Here we offer you a closer look at what we do, some tales out of the workshop, some of the creative process, and perhaps (gasp!) some of the shockingly modern images of our actual everyday life.
I ask questions. I questions things. Maybe not everything, but sometimes it feels that way. Even in museums, whose info we should be able to trust completely, sometimes things are phrased in a way that might lead to an inaccurate conclusion. Or dates need to be revised, for example. Over the years, I’ve looked at various websites, and find myself wondering if “they” really, actually make the things they seem to say they make, or if their “They” is a lot bigger than they let on, or they send their prototype “overseas” to be made by replaceable factory or production workers. Sometimes it seems as if ‘factories’ are masquerading as artisan workshops. Yes, “hands” may have made the item, making it “hand made”. But does one set of hands make each item from start to finish, from idea to design to finished, packaged product? Most importantly, is there one person, without whom the product would not exist? Is there any one person who is irreplaceable? For my criteria of something being “artisan made” the answer needs to be that yes, there is a person without whom the items would not exist or be at all the same. On these pages, and in the shop, I do speak in the “We”. I could not do this without the support and help of my husband and my associates.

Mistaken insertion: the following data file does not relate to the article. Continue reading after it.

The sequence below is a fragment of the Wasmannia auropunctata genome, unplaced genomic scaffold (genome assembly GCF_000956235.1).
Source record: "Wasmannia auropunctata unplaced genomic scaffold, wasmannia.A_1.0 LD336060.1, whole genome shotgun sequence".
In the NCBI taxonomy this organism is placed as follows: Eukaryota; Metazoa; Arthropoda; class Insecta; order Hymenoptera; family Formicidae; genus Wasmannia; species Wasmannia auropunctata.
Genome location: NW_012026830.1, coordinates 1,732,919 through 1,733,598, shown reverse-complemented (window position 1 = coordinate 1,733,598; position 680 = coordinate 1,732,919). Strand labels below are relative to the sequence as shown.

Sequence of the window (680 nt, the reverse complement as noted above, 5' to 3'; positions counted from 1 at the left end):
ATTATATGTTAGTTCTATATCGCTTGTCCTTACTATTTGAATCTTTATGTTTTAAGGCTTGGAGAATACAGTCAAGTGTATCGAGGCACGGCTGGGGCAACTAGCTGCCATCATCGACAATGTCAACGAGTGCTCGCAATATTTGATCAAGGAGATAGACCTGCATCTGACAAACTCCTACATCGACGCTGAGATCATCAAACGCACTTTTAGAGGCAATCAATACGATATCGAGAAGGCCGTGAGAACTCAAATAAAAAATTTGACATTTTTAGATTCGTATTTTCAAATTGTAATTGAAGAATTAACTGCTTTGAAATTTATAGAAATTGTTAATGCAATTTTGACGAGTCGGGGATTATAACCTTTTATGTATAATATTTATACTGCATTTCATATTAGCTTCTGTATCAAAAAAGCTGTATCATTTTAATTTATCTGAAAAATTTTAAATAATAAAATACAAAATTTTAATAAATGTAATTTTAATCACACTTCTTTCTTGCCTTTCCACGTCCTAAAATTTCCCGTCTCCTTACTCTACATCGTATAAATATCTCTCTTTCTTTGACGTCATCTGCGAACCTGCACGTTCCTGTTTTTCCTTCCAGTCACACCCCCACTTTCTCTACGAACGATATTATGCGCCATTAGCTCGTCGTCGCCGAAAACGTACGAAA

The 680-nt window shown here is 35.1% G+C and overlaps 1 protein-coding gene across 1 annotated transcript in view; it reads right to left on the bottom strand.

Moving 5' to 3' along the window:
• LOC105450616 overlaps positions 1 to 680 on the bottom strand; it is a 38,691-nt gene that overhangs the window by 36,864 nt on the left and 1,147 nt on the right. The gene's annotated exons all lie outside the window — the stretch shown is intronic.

That’s him, above, in a wonderful portrait by Rebecca Clarke, showing you how we like you to think we look, as we discuss ideas for the Millinery. My associates are throughout the pages. Hats off to all of them.They un-pick seams gone wrong, they snip threads, they lug heavy stuff across acres of cement, they help to fold and to put things on display cards. They give me feedback and opinions and ideas. And sometimes I even follow what they say! They show me other ways to wear the things I make. They give me perspective, and hope. But, (and it sounds very vain to say this), if I were not involved in the making, there would be no hats. I am the milliner. Sometimes I look at a display of hats, or even a single one, and wonder that I really made it myself. So for my fellow skeptics who are compelled to question things, and for the curious, who want a peek behind the scenes, I offer you these little glimpses into the making of some of our (yes, our) products.
We like to keep the illusion of being an old fashioned shop, though we never for a minute expect you to believe we use horse and wagon, or only treadle machines. So, in our Facebook feed, as with or images here, we tend not to show the modern side. We did once, and even I found it jarring!
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